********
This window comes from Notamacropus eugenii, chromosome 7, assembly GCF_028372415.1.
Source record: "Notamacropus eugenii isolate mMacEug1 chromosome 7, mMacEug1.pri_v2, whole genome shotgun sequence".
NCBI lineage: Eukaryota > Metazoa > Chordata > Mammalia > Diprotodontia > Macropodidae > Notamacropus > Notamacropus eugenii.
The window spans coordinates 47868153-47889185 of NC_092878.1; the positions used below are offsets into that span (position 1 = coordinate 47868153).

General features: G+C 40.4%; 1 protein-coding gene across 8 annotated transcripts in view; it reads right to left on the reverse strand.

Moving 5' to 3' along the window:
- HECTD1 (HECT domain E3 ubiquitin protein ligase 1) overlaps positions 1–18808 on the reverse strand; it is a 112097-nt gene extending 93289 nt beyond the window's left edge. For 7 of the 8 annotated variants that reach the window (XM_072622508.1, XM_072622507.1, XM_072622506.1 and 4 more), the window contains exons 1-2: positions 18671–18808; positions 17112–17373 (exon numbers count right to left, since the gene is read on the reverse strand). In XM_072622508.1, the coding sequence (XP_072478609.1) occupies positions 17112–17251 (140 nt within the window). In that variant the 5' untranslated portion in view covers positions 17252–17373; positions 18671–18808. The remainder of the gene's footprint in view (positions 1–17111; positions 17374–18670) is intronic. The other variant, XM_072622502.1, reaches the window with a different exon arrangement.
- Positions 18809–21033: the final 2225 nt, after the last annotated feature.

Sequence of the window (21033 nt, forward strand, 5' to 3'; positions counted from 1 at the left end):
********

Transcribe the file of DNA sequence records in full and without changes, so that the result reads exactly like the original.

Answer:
This window comes from Notamacropus eugenii, chromosome 7, assembly GCF_028372415.1.
Source record: "Notamacropus eugenii isolate mMacEug1 chromosome 7, mMacEug1.pri_v2, whole genome shotgun sequence".
NCBI lineage: Eukaryota > Metazoa > Chordata > Mammalia > Diprotodontia > Macropodidae > Notamacropus > Notamacropus eugenii.
The window spans coordinates 47868153-47889185 of NC_092878.1; the positions used below are offsets into that span (position 1 = coordinate 47868153).

General features: G+C 40.4%; 1 protein-coding gene across 8 annotated transcripts in view; it reads right to left on the reverse strand.

Moving 5' to 3' along the window:
- HECTD1 (HECT domain E3 ubiquitin protein ligase 1) overlaps positions 1–18808 on the reverse strand; it is a 112097-nt gene extending 93289 nt beyond the window's left edge. For 7 of the 8 annotated variants that reach the window (XM_072622508.1, XM_072622507.1, XM_072622506.1 and 4 more), the window contains exons 1-2: positions 18671–18808; positions 17112–17373 (exon numbers count right to left, since the gene is read on the reverse strand). In XM_072622508.1, the coding sequence (XP_072478609.1) occupies positions 17112–17251 (140 nt within the window). In that variant the 5' untranslated portion in view covers positions 17252–17373; positions 18671–18808. The remainder of the gene's footprint in view (positions 1–17111; positions 17374–18670) is intronic. The other variant, XM_072622502.1, reaches the window with a different exon arrangement.
- Positions 18809–21033: the final 2225 nt, after the last annotated feature.

Sequence of the window (21033 nt, forward strand, 5' to 3'; positions counted from 1 at the left end):